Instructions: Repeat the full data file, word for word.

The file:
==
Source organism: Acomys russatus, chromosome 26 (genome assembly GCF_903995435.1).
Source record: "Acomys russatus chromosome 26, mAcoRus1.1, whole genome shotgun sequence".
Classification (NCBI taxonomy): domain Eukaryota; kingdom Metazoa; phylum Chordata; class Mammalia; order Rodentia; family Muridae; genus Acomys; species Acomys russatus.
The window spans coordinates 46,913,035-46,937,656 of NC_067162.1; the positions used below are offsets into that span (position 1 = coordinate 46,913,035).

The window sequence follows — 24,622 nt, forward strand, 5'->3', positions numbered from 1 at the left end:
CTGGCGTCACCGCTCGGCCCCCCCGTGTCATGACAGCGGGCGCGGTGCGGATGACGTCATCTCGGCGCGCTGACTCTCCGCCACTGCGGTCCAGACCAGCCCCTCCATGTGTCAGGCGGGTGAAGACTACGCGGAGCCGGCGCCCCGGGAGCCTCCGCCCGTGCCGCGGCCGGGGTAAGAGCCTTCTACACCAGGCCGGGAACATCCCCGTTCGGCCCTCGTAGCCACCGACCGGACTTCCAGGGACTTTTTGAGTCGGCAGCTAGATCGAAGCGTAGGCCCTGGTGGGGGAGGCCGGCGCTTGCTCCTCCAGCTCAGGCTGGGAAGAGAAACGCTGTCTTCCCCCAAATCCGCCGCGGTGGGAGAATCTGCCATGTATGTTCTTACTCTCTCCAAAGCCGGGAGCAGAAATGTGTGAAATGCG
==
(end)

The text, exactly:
Source organism: Acomys russatus, chromosome 26 (genome assembly GCF_903995435.1).
Source record: "Acomys russatus chromosome 26, mAcoRus1.1, whole genome shotgun sequence".
Classification (NCBI taxonomy): domain Eukaryota; kingdom Metazoa; phylum Chordata; class Mammalia; order Rodentia; family Muridae; genus Acomys; species Acomys russatus.
The window spans coordinates 46,913,035-46,937,656 of NC_067162.1; the positions used below are offsets into that span (position 1 = coordinate 46,913,035).

The window sequence follows — 24,622 nt, forward strand, 5'->3', positions numbered from 1 at the left end:
CTGGCGTCACCGCTCGGCCCCCCCGTGTCATGACAGCGGGCGCGGTGCGGATGACGTCATCTCGGCGCGCTGACTCTCCGCCACTGCGGTCCAGACCAGCCCCTCCATGTGTCAGGCGGGTGAAGACTACGCGGAGCCGGCGCCCCGGGAGCCTCCGCCCGTGCCGCGGCCGGGGTAAGAGCCTTCTACACCAGGCCGGGAACATCCCCGTTCGGCCCTCGTAGCCACCGACCGGACTTCCAGGGACTTTTTGAGTCGGCAGCTAGATCGAAGCGTAGGCCCTGGTGGGGGAGGCCGGCGCTTGCTCCTCCAGCTCAGGCTGGGAAGAGAAACGCTGTCTTCCCCCAAATCCGCCGCGGTGGGAGAATCTGCCATGTATGTTCTTACTCTCTCCAAAGCCGGGAGCAGAAATGTGTGAAATGCG